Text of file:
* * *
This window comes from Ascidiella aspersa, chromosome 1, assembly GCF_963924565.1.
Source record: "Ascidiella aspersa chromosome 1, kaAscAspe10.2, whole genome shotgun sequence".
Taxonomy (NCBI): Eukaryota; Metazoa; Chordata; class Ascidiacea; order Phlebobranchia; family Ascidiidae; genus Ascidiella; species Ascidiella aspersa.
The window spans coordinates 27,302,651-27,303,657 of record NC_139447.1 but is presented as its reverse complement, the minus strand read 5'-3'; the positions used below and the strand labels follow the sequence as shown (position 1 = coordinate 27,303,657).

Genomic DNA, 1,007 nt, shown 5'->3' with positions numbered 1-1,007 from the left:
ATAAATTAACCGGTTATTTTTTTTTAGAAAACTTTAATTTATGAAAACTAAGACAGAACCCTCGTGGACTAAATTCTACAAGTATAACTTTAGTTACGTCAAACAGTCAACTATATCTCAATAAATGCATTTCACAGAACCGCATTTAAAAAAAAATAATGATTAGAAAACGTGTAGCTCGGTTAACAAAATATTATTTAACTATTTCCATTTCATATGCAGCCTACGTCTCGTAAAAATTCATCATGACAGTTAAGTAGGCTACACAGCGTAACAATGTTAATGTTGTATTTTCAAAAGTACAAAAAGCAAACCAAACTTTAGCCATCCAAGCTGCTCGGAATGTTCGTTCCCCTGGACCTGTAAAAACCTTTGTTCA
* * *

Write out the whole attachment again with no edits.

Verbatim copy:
This window comes from Ascidiella aspersa, chromosome 1, assembly GCF_963924565.1.
Source record: "Ascidiella aspersa chromosome 1, kaAscAspe10.2, whole genome shotgun sequence".
Taxonomy (NCBI): Eukaryota; Metazoa; Chordata; class Ascidiacea; order Phlebobranchia; family Ascidiidae; genus Ascidiella; species Ascidiella aspersa.
The window spans coordinates 27,302,651-27,303,657 of record NC_139447.1 but is presented as its reverse complement, the minus strand read 5'-3'; the positions used below and the strand labels follow the sequence as shown (position 1 = coordinate 27,303,657).

Genomic DNA, 1,007 nt, shown 5'->3' with positions numbered 1-1,007 from the left:
ATAAATTAACCGGTTATTTTTTTTTAGAAAACTTTAATTTATGAAAACTAAGACAGAACCCTCGTGGACTAAATTCTACAAGTATAACTTTAGTTACGTCAAACAGTCAACTATATCTCAATAAATGCATTTCACAGAACCGCATTTAAAAAAAAATAATGATTAGAAAACGTGTAGCTCGGTTAACAAAATATTATTTAACTATTTCCATTTCATATGCAGCCTACGTCTCGTAAAAATTCATCATGACAGTTAAGTAGGCTACACAGCGTAACAATGTTAATGTTGTATTTTCAAAAGTACAAAAAGCAAACCAAACTTTAGCCATCCAAGCTGCTCGGAATGTTCGTTCCCCTGGACCTGTAAAAACCTTTGTTCA